Our news feature story this week covered the militarization of police departments across the country, including the SFPD, and how the easy accessibility of “cool toys” like grenade launchers and armored vehicles encourages violence.
But one conclusion we were left with as we worked on the story was this: the SFPD ain’t all bad. During the last Police Commission meeting, Chief Greg Suhr mentioned he was almost hesitant to order four forklifts from the Department of Defense due to scrutiny from the news media.
With all the eyeballs on the SFPD’s military machines, we thought we’d take a lighter approach to the issue with a look at some of the San Francisco Police Department’s most and least intimidating vehicles. The winner for most and least intimidating appears at the top of both lists, and I’d bet it strikes close to home for just about everyone who lives in the city.
All photos courtesy of the SFPD, via Police Car Website.net.
Five Most Intimidating
5. Suzuki dirt bikes
Sure, one of these isn’t intimidating, but have you seen them in action? They climb stairs like it’s nobody’s business, and often can be seen buzzing around the homeless of Golden Gate Park. Imagine a team of four motorbikes racing towards you, and that’s reason enough to shake in your boots. Toss the weed, it’s the cops!
4. Bomb squad truck
This might be the biggest police vehicle you’ve ever seen, and I’d be just as happy to never actually lay eyes on it in real life.
3. Lenco BearCat
It comes as no surprise that the SWAT unit uses this bad boy, which looks like it could withstand anything…except maybe the police department’s own grenade launchers and helicopter armament subsystems, that is.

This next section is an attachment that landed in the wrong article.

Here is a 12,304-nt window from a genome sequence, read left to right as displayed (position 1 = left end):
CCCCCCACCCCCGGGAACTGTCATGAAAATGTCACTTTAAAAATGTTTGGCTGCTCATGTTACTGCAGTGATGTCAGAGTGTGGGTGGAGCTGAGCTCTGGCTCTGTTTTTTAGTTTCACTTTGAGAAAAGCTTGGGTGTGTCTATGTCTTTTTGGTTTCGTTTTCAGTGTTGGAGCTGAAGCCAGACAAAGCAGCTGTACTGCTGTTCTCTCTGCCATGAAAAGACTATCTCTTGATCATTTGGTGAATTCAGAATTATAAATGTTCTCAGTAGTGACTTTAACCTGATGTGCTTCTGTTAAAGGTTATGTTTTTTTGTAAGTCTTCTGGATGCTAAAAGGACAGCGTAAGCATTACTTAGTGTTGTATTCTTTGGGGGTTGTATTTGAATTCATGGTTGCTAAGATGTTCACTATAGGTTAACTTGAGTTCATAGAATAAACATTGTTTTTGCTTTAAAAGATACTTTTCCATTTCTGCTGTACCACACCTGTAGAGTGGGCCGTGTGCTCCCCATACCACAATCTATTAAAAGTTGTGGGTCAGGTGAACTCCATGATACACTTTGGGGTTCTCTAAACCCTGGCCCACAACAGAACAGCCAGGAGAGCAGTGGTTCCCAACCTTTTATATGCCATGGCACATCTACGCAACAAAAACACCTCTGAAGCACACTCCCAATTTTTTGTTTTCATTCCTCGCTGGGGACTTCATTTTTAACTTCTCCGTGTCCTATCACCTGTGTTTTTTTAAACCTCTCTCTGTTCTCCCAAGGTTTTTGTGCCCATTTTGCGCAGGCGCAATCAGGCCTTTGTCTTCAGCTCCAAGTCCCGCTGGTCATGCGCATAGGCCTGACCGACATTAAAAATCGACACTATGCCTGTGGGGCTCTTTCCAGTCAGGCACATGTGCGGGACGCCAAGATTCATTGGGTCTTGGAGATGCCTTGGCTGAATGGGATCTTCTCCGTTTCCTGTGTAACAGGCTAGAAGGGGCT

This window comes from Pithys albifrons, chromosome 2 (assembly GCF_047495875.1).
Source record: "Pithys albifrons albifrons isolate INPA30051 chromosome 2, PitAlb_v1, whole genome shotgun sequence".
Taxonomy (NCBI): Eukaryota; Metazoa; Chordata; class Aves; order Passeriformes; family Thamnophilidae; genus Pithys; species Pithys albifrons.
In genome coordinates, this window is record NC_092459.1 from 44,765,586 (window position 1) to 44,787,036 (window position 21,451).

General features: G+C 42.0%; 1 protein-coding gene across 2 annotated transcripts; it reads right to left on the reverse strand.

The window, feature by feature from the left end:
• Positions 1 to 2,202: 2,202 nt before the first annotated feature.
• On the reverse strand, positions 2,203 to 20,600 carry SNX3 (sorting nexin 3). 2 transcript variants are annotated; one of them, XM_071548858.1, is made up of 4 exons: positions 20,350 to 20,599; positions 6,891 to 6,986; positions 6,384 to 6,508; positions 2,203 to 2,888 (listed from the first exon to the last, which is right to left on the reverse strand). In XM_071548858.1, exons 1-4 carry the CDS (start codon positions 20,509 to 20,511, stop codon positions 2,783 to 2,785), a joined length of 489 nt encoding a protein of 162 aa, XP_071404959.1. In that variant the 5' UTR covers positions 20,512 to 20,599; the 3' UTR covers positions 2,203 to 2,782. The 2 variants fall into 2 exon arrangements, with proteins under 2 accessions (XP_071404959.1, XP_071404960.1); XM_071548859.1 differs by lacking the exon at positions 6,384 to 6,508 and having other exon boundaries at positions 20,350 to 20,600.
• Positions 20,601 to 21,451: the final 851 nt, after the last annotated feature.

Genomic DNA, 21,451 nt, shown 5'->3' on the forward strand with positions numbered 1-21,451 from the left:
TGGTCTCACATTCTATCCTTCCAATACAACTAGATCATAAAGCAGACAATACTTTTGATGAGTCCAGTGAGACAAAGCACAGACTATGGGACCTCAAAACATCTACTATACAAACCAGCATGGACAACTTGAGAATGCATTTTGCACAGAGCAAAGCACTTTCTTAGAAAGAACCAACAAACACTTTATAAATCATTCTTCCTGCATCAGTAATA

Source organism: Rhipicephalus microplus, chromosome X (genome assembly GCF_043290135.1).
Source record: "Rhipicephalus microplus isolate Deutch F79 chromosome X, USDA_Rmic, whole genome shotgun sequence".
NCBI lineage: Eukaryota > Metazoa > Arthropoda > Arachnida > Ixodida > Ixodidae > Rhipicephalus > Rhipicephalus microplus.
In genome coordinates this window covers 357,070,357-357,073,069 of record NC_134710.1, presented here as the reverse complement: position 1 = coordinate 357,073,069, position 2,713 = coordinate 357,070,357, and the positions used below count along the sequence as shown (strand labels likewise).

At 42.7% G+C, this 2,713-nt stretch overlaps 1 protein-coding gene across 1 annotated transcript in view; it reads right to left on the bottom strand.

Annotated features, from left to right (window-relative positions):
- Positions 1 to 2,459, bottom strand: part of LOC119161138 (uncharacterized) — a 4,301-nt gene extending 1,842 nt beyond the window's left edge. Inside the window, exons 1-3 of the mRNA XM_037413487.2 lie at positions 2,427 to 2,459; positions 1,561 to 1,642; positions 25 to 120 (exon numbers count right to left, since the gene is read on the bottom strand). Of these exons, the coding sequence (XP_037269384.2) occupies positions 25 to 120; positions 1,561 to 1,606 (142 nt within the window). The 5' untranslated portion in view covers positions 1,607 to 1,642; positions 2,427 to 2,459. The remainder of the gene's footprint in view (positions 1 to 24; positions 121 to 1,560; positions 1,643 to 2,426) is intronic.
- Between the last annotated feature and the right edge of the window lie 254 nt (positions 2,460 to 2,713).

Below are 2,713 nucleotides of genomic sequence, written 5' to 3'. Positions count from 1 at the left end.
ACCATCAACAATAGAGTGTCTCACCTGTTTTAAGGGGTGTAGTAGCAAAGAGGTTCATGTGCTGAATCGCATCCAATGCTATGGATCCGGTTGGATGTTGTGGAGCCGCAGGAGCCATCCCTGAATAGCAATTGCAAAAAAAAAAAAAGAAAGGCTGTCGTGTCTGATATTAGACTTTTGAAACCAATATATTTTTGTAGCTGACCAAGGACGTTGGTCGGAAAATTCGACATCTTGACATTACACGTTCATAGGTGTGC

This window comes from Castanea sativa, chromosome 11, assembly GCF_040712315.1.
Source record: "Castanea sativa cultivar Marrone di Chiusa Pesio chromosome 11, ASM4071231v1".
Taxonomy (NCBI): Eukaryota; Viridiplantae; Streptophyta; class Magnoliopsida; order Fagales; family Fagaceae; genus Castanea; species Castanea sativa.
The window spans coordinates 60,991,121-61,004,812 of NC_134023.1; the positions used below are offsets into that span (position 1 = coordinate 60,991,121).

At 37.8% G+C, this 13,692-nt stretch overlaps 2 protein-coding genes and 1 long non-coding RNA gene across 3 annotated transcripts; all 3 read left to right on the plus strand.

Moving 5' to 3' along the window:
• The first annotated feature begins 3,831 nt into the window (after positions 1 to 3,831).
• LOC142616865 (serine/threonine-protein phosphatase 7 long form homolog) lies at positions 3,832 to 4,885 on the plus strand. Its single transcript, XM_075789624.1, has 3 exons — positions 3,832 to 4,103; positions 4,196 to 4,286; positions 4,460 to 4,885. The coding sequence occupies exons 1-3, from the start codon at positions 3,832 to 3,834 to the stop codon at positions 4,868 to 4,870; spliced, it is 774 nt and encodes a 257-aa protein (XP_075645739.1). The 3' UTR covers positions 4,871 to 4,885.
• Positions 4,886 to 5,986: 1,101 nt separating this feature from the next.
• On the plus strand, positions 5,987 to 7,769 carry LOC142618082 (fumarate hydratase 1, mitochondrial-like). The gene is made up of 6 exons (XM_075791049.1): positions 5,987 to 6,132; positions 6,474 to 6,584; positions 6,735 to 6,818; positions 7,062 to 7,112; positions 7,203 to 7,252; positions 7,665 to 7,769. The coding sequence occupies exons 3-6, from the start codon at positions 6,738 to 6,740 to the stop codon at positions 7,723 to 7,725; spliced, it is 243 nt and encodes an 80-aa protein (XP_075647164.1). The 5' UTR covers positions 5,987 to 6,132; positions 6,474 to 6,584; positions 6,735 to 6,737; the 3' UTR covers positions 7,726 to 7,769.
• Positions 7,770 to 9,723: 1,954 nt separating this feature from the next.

2. Saracen Rescue Vehicle
Although it’s a “rescue vehicle,” this behemoth looks like it can do, well, a whole lot more than rescuing. Let’s just say it gives the Batmobile a run for its money.
1. Go-4 Scooter
Okay, this one doesn’t look too scary. But for anyone who has been slapped with a parking ticket that costs somewhere in the triple digits, this vehicle probably evokes painful memories best kept in the past. Ironically, the SFPD car we should all fear the most is the one that looks the least harmful.
Five Least Intimidating
5. Transport Bus
This bus looks old enough to be out of commission, but if the SFPD were to put it into active duty you can be sure someone’s grandmother would get on, asking how far it is to the zoo. Beep beep!
4. Mobile Command Center
The SFPD uses this vehicle to conduct business away from the office, but it also brings to mind a certain Breaking Bad RV. (Okay, that’s kind of a stretch.) But the way things have been going lately, from the crooked drug lab to federal indictments of SFPD cops, would you be surprised if the Police Department had a big-time meth operation going on in its “command centers?” (We’re kidding, of course.)
3. Segway Scooter
Sometimes walking around is just too much effort. If you’re a cop and you ride this, you may as well swap your gun belt for a fanny pack.
We’re not sure if the SFPD has any lawns to mow given California’s crippling drought, but this little machine could be used to get rid of the type of weed that doesn’t grow in everyone’s garden. (Yes, that one.) Commence operation weed-killer!
1. Go-4 Scooter
The meter maid’s vehicle of choice is a dual win. Because getting ticketed for parking in the wrong place at the wrong time is a scary thought for anyone, but appearance-wise, this cute little scooter won’t scare a flea.
When it comes to the SFPD’s acquisition of these vehicles and other “toys” like body armor and high-powered weapons, oversight is generally nowhere to be found. Though not every SFPD vehicle looks worthy of oversight, it’s clear that federal funding finances some of the Police Department’s high-scale purchases, including the BearCat and Mobile Command Center.
But our story this week found that the Police Commission often holds hearings for the appropriation of funds for military weapons after the equipment has already been ordered, like in March 2010 when a commission agenda had a request to “retroactively accept and expend a grant in the amount of $1,000,000.00 from the U.S. Department of Justice.” More oversight on these matters could go a long way toward preventing militarization.